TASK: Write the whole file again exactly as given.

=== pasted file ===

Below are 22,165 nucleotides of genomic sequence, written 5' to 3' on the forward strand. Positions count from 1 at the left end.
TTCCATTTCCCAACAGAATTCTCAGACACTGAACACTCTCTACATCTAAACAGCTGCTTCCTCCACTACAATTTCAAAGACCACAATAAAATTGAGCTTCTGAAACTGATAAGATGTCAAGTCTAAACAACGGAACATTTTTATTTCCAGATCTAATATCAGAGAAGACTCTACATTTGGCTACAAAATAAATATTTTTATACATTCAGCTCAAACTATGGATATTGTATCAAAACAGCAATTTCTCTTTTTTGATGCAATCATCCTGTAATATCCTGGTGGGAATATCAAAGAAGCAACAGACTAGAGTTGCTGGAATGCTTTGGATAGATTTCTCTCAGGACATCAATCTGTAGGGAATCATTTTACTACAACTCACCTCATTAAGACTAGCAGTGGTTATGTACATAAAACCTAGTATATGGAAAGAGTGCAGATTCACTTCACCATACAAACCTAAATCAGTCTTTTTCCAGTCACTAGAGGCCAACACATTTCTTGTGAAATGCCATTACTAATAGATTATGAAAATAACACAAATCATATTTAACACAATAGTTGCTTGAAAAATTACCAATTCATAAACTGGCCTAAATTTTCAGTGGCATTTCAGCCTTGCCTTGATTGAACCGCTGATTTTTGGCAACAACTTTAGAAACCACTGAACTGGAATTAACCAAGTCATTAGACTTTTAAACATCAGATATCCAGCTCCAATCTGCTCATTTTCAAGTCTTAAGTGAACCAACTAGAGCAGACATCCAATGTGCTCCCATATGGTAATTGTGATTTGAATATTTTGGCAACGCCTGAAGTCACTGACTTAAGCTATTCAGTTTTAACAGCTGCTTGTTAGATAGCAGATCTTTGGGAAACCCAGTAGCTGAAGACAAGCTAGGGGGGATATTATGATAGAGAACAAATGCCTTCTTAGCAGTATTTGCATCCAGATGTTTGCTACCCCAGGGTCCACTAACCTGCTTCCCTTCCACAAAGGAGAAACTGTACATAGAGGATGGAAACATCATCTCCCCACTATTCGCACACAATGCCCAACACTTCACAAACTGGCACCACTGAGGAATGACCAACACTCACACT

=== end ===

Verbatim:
Below are 22,165 nucleotides of genomic sequence, written 5' to 3' on the forward strand. Positions count from 1 at the left end.
TTCCATTTCCCAACAGAATTCTCAGACACTGAACACTCTCTACATCTAAACAGCTGCTTCCTCCACTACAATTTCAAAGACCACAATAAAATTGAGCTTCTGAAACTGATAAGATGTCAAGTCTAAACAACGGAACATTTTTATTTCCAGATCTAATATCAGAGAAGACTCTACATTTGGCTACAAAATAAATATTTTTATACATTCAGCTCAAACTATGGATATTGTATCAAAACAGCAATTTCTCTTTTTTGATGCAATCATCCTGTAATATCCTGGTGGGAATATCAAAGAAGCAACAGACTAGAGTTGCTGGAATGCTTTGGATAGATTTCTCTCAGGACATCAATCTGTAGGGAATCATTTTACTACAACTCACCTCATTAAGACTAGCAGTGGTTATGTACATAAAACCTAGTATATGGAAAGAGTGCAGATTCACTTCACCATACAAACCTAAATCAGTCTTTTTCCAGTCACTAGAGGCCAACACATTTCTTGTGAAATGCCATTACTAATAGATTATGAAAATAACACAAATCATATTTAACACAATAGTTGCTTGAAAAATTACCAATTCATAAACTGGCCTAAATTTTCAGTGGCATTTCAGCCTTGCCTTGATTGAACCGCTGATTTTTGGCAACAACTTTAGAAACCACTGAACTGGAATTAACCAAGTCATTAGACTTTTAAACATCAGATATCCAGCTCCAATCTGCTCATTTTCAAGTCTTAAGTGAACCAACTAGAGCAGACATCCAATGTGCTCCCATATGGTAATTGTGATTTGAATATTTTGGCAACGCCTGAAGTCACTGACTTAAGCTATTCAGTTTTAACAGCTGCTTGTTAGATAGCAGATCTTTGGGAAACCCAGTAGCTGAAGACAAGCTAGGGGGGATATTATGATAGAGAACAAATGCCTTCTTAGCAGTATTTGCATCCAGATGTTTGCTACCCCAGGGTCCACTAACCTGCTTCCCTTCCACAAAGGAGAAACTGTACATAGAGGATGGAAACATCATCTCCCCACTATTCGCACACAATGCCCAACACTTCACAAACTGGCACCACTGAGGAATGACCAACACTCACACT